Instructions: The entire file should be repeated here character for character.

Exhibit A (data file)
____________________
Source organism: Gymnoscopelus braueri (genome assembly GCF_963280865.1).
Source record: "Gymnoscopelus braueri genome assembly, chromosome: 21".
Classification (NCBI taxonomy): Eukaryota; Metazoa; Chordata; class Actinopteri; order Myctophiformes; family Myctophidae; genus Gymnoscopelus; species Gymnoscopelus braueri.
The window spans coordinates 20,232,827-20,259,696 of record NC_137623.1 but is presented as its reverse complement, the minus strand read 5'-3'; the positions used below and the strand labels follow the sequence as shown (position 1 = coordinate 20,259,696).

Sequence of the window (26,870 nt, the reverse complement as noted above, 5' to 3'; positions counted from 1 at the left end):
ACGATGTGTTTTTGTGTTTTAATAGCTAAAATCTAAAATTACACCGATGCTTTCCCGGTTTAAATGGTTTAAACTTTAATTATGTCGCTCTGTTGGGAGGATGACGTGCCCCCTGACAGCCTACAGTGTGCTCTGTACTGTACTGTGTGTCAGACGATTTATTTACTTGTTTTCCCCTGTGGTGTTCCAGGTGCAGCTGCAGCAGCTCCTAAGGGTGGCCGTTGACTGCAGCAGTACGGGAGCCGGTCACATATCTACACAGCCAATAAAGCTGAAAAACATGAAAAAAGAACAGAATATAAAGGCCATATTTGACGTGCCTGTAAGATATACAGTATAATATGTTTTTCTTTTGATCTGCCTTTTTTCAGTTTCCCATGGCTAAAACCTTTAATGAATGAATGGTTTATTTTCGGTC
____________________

Source organism: Gymnoscopelus braueri (genome assembly GCF_963280865.1).
Source record: "Gymnoscopelus braueri genome assembly, chromosome: 21".
Classification (NCBI taxonomy): Eukaryota; Metazoa; Chordata; class Actinopteri; order Myctophiformes; family Myctophidae; genus Gymnoscopelus; species Gymnoscopelus braueri.
The window spans coordinates 20,232,827-20,259,696 of record NC_137623.1 but is presented as its reverse complement, the minus strand read 5'-3'; the positions used below and the strand labels follow the sequence as shown (position 1 = coordinate 20,259,696).

Sequence of the window (26,870 nt, the reverse complement as noted above, 5' to 3'; positions counted from 1 at the left end):
ACGATGTGTTTTTGTGTTTTAATAGCTAAAATCTAAAATTACACCGATGCTTTCCCGGTTTAAATGGTTTAAACTTTAATTATGTCGCTCTGTTGGGAGGATGACGTGCCCCCTGACAGCCTACAGTGTGCTCTGTACTGTACTGTGTGTCAGACGATTTATTTACTTGTTTTCCCCTGTGGTGTTCCAGGTGCAGCTGCAGCAGCTCCTAAGGGTGGCCGTTGACTGCAGCAGTACGGGAGCCGGTCACATATCTACACAGCCAATAAAGCTGAAAAACATGAAAAAAGAACAGAATATAAAGGCCATATTTGACGTGCCTGTAAGATATACAGTATAATATGTTTTTCTTTTGATCTGCCTTTTTTCAGTTTCCCATGGCTAAAACCTTTAATGAATGAATGGTTTATTTTCGGTC